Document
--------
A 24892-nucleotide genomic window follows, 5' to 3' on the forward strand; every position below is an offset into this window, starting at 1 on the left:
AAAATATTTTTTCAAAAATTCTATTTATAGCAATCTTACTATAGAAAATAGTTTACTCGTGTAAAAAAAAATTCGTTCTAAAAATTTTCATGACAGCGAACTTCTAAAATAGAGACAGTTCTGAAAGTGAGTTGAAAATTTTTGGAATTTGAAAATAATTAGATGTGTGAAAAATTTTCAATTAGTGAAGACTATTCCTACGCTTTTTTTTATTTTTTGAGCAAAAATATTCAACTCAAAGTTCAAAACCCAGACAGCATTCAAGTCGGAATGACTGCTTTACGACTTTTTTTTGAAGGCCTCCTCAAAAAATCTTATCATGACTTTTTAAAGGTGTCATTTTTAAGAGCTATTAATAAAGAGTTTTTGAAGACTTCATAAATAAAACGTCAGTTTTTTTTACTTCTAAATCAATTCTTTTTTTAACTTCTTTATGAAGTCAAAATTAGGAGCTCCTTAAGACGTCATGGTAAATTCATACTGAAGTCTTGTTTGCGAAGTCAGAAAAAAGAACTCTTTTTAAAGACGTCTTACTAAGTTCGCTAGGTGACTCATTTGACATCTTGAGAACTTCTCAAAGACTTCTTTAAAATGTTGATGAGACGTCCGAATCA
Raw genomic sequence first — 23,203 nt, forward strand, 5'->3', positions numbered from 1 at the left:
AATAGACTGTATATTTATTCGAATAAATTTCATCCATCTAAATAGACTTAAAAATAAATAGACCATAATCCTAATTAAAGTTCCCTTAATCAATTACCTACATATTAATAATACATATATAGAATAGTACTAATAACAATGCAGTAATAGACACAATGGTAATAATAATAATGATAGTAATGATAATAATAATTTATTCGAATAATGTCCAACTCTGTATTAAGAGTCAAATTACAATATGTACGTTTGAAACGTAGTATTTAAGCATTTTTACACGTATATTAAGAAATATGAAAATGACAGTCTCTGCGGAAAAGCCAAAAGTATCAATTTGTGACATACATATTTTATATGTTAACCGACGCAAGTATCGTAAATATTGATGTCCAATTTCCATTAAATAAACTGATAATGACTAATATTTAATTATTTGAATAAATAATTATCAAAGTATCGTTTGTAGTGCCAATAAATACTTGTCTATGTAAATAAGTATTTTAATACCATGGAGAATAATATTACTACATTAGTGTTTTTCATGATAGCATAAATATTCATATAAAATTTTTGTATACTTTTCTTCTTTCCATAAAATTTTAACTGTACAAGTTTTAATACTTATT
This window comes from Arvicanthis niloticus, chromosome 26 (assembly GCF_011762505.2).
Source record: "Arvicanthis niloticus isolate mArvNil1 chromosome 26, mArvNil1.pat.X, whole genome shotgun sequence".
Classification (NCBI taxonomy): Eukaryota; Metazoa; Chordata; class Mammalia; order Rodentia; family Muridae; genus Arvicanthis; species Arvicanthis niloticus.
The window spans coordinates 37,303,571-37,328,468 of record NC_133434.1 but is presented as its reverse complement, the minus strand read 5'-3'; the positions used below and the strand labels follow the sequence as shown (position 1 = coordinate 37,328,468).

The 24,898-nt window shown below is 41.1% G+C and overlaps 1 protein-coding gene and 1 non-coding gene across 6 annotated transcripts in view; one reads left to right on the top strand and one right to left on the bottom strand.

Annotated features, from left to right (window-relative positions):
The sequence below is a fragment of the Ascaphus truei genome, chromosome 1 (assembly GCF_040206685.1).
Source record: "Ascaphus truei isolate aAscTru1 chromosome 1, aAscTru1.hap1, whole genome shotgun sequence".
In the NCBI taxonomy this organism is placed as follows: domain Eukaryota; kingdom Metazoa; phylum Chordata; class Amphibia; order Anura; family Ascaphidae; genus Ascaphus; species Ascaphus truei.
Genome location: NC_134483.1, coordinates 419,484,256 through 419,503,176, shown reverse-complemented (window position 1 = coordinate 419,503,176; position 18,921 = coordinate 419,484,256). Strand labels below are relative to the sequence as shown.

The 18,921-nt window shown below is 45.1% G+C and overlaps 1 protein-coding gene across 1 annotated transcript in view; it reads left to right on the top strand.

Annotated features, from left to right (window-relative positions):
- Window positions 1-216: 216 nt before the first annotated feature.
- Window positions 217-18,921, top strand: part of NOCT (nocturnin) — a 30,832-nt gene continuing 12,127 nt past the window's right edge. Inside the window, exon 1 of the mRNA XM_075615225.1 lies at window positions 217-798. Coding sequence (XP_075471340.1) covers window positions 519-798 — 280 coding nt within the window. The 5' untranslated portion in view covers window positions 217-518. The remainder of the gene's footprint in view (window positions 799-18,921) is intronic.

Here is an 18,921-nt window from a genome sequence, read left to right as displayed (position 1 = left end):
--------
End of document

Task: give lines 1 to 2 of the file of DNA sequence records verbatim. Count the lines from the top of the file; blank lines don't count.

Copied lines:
A 24892-nucleotide genomic window follows, 5' to 3' on the forward strand; every position below is an offset into this window, starting at 1 on the left:
AAAATATTTTTTCAAAAATTCTATTTATAGCAATCTTACTATAGAAAATAGTTTACTCGTGTAAAAAAAAATTCGTTCTAAAAATTTTCATGACAGCGAACTTCTAAAATAGAGACAGTTCTGAAAGTGAGTTGAAAATTTTTGGAATTTGAAAATAATTAGATGTGTGAAAAATTTTCAATTAGTGAAGACTATTCCTACGCTTTTTTTTATTTTTTGAGCAAAAATATTCAACTCAAAGTTCAAAACCCAGACAGCATTCAAGTCGGAATGACTGCTTTACGACTTTTTTTTGAAGGCCTCCTCAAAAAATCTTATCATGACTTTTTAAAGGTGTCATTTTTAAGAGCTATTAATAAAGAGTTTTTGAAGACTTCATAAATAAAACGTCAGTTTTTTTTACTTCTAAATCAATTCTTTTTTTAACTTCTTTATGAAGTCAAAATTAGGAGCTCCTTAAGACGTCATGGTAAATTCATACTGAAGTCTTGTTTGCGAAGTCAGAAAAAAGAACTCTTTTTAAAGACGTCTTACTAAGTTCGCTAGGTGACTCATTTGACATCTTGAGAACTTCTCAAAGACTTCTTTAAAATGTTGATGAGACGTCCGAATCA